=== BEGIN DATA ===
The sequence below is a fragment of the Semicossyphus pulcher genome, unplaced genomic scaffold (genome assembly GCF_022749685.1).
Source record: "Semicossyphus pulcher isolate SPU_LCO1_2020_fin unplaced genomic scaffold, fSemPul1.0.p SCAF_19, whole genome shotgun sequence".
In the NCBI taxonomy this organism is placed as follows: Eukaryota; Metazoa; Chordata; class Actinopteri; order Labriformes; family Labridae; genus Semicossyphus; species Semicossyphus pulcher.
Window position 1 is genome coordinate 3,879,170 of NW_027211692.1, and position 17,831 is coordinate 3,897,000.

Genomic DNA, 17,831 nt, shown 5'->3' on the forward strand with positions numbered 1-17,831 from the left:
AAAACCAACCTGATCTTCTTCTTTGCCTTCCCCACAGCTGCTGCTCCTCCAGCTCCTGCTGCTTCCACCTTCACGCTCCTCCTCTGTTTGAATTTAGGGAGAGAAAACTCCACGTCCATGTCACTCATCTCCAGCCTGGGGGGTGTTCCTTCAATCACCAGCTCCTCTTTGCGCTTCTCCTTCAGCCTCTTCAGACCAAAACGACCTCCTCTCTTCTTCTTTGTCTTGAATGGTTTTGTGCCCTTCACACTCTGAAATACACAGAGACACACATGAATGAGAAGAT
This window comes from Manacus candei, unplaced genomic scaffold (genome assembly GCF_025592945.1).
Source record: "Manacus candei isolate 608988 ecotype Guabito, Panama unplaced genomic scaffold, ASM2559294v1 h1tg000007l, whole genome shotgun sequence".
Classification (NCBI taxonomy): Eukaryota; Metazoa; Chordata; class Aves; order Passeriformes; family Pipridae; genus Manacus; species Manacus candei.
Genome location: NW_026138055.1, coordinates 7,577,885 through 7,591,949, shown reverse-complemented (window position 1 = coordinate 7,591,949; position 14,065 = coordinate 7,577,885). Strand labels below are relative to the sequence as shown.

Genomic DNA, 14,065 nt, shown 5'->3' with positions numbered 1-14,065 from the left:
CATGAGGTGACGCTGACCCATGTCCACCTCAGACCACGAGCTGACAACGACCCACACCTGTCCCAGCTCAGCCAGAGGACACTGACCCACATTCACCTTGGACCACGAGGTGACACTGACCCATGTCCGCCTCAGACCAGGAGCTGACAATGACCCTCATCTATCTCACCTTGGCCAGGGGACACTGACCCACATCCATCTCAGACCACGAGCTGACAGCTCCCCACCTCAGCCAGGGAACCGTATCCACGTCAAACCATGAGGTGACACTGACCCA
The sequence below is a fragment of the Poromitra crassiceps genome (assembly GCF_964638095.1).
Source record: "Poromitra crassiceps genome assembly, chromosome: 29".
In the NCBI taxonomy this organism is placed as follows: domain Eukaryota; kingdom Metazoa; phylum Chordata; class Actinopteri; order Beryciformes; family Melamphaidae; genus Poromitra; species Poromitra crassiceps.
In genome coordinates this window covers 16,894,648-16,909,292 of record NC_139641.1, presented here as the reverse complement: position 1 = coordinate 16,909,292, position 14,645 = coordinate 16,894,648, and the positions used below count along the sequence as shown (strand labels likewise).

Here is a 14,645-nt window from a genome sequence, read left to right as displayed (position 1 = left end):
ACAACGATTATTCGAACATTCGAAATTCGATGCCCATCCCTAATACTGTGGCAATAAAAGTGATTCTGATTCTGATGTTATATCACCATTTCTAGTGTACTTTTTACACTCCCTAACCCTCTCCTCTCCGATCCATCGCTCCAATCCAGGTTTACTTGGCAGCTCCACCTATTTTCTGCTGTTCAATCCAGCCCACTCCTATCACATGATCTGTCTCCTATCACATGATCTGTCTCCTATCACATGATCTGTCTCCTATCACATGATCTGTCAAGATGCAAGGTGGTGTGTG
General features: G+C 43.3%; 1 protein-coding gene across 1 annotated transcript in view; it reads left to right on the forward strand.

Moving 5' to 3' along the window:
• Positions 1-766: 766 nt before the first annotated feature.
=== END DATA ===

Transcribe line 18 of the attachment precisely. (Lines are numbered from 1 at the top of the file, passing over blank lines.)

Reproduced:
ACAACGATTATTCGAACATTCGAAATTCGATGCCCATCCCTAATACTGTGGCAATAAAAGTGATTCTGATTCTGATGTTATATCACCATTTCTAGTGTACTTTTTACACTCCCTAACCCTCTCCTCTCCGATCCATCGCTCCAATCCAGGTTTACTTGGCAGCTCCACCTATTTTCTGCTGTTCAATCCAGCCCACTCCTATCACATGATCTGTCTCCTATCACATGATCTGTCTCCTATCACATGATCTGTCTCCTATCACATGATCTGTCAAGATGCAAGGTGGTGTGTG